What is art actually?

We’d rather leave the answer to the art theorists, because it’s inexhaustible, and we’d rather get down to business soon. The Duden says that art is a “creative creation out of the most diverse materials or with the means of language, sounds in confrontation with nature and the world”. That is short and beautifully formulated and should be enough for us here as an answer. So we quickly get back to the initial question, which can be understood in two ways:

What do people make art for?

The oldest traces of our creative ancestors are about 40,000 years old. But why did people paint the walls of their homes back then? The question cannot be answered unequivocally. Some think it was a religious-ritual act, a contact with the supernatural. Others see in the pictures a form to overcome fears (with the “banishing” of the world onto the wall one could better face its dangers). Perhaps hunting strategies were also discussed on the basis of the pictures. My favourite thesis, however, is that our ancestors simply designed their caves for no purpose at all and just out of desire. We also like to scribble in front of ourselves (exercise books and notepads prove this). And which little child does not decorate sooner or later the room walls with the first crayons?

The cave paintings make two things clear to us

On the one hand, that man by nature has an urge (of whatever kind) to fill empty surfaces with something. This phenomenon connects us over centuries and millennia with our ancestors and mothers. As much as it has changed in the last 40,000 years – art has accompanied our species throughout all this time.

On the other hand, in retrospect, the infinite number of works of art filling space and walls paradoxically leave an infinite number of empty spaces. We can only answer many questions regarding the creation and interpretation of individual works with one “probable”, one “perhaps”. This is not very satisfying, but the sooner we get used to this circumstance, the better. And part of the fascination of art may also lie in this unexplained.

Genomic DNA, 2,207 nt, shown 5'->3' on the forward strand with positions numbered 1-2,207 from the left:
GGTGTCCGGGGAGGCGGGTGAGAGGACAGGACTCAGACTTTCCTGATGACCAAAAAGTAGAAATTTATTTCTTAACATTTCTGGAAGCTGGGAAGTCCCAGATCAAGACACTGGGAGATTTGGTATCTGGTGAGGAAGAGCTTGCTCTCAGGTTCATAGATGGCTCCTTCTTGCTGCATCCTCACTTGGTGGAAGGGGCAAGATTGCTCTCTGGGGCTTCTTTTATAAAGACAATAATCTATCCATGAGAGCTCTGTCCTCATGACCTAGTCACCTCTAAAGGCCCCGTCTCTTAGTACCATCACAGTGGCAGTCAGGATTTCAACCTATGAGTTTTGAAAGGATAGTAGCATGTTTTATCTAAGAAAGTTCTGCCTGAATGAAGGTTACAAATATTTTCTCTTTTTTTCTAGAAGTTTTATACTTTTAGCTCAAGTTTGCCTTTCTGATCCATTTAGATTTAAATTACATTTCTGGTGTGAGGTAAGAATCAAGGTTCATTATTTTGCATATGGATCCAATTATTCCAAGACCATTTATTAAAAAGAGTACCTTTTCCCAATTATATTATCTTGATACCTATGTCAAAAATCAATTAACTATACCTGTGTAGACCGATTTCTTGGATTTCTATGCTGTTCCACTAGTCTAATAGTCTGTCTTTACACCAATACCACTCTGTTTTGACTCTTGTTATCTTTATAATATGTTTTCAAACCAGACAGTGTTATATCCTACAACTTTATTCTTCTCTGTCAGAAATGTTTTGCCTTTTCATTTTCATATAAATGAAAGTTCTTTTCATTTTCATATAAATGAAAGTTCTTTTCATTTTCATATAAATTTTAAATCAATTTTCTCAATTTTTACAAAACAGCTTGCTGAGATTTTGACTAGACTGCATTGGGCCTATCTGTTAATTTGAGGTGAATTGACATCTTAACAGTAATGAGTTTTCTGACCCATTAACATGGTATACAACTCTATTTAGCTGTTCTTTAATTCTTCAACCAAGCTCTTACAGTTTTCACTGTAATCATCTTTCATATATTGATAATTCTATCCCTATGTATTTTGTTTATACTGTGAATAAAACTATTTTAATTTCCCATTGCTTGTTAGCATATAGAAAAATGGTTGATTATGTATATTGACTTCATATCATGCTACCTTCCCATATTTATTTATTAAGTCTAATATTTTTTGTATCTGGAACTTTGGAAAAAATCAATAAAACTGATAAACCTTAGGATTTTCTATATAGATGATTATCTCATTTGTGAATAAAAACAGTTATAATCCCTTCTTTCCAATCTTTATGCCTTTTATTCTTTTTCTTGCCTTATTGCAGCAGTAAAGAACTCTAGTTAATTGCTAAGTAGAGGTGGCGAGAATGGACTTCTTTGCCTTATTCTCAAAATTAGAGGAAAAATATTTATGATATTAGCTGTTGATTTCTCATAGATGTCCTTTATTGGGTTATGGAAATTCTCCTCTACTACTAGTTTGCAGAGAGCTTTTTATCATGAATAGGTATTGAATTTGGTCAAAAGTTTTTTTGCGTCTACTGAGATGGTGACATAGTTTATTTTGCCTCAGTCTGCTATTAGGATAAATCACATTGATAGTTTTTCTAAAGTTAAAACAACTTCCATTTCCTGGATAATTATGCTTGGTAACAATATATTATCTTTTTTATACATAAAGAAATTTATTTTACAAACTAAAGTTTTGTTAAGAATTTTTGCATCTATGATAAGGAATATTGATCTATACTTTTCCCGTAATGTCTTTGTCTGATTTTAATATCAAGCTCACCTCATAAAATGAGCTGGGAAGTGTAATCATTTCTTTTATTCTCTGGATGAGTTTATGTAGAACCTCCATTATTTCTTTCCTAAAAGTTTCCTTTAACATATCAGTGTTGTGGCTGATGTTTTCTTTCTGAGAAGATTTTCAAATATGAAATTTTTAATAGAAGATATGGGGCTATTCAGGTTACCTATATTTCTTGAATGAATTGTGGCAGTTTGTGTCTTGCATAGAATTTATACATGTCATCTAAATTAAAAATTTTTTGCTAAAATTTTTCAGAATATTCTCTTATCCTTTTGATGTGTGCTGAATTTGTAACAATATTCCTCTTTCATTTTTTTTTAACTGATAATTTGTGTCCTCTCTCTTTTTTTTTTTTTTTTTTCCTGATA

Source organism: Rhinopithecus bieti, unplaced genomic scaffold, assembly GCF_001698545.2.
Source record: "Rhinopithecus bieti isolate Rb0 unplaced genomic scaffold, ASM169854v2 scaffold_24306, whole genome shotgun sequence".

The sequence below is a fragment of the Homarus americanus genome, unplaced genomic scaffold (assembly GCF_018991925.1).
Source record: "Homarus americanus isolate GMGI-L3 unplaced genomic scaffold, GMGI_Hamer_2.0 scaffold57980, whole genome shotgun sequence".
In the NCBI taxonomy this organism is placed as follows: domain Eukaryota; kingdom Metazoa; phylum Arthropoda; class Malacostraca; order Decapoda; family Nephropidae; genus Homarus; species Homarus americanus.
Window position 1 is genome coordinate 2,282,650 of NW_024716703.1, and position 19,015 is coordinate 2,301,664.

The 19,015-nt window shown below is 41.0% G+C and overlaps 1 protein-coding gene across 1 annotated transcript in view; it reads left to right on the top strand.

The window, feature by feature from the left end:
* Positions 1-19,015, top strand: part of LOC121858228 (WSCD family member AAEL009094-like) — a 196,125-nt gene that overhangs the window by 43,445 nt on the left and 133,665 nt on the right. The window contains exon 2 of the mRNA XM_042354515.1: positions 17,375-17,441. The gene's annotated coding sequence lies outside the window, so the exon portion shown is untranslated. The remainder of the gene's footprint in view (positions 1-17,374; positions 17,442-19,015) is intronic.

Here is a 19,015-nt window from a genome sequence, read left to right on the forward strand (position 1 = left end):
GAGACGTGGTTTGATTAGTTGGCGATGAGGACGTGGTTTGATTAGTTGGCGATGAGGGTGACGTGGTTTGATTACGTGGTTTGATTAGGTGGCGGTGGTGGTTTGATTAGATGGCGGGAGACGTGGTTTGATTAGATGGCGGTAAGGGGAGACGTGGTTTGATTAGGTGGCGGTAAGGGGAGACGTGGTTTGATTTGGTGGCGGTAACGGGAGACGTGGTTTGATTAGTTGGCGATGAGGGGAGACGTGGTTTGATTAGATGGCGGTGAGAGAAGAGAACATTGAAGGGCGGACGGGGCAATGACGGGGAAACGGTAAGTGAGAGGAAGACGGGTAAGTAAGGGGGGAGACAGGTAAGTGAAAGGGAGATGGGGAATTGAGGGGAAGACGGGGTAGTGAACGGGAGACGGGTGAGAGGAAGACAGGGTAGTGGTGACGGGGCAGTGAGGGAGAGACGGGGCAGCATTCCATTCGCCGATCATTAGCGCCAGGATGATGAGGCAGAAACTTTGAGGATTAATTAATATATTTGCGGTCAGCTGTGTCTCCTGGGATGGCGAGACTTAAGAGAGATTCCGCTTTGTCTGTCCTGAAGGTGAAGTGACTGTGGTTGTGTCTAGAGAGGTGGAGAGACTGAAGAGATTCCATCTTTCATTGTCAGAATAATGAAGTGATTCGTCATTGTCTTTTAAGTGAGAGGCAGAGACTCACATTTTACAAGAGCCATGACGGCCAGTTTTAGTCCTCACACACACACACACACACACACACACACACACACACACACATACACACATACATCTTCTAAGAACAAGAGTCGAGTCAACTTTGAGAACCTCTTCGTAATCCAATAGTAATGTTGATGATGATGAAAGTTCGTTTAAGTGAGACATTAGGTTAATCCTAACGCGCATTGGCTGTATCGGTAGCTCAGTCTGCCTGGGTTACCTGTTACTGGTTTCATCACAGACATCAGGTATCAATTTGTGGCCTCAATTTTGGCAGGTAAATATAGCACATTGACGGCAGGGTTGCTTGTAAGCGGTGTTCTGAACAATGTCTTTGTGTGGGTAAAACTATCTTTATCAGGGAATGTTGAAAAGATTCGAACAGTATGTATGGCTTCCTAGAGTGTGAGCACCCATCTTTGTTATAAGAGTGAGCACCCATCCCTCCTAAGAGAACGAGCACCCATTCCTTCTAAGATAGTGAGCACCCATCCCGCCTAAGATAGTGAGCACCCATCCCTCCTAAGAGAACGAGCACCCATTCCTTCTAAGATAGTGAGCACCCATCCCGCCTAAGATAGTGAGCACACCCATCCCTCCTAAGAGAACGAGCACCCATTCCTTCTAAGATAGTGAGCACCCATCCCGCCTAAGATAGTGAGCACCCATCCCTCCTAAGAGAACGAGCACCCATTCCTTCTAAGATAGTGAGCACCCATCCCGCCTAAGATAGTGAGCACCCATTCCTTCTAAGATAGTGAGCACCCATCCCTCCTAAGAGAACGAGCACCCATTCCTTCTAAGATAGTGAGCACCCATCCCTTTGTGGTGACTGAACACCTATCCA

Why do we need art?

Counter-question: Could we do without it? Culture – to broaden the term – is always the first thing when it comes to austerity measures in the public sector. There are indispensable necessities – and culture. So is culture only a luxury that we can afford but do not necessarily need? Ok, if I were on the verge of starvation and had the choice between a loaf of bread and a painting, I would also buy the loaf. Nevertheless, I believe that art is also indispensable for people. In contrast to bread, which perhaps feeds me for two days, art unfolds its meaning only in the long run. But then forever (or as long as it exists). Because it is made by human beings and we are human beings, it automatically has something to do with us, whether we consciously perceive it or not. Even if we are not believers, centuries-old churches fill us with reverence. Even if they belong to cultures that have long since disappeared and no longer have anything to do with our modern life, we feel the importance of old temples, pyramids, etc. And we understand which irreparable loss the deliberate destruction of this heritage (e.g. Palmya) represents.

Art and culture are (as is generally said, that’s why I say it again) the roots, perhaps even the tree, of our collective memory, of our identity. And if we stick to the image of nature, then we are the fruit that grows on it generation after generation – and at some point falls down ripe. But the tree remains as long as we let it stand and treat it well. Without the tree we might just be empty fruit husks or… I don’t know, but we better not try it.

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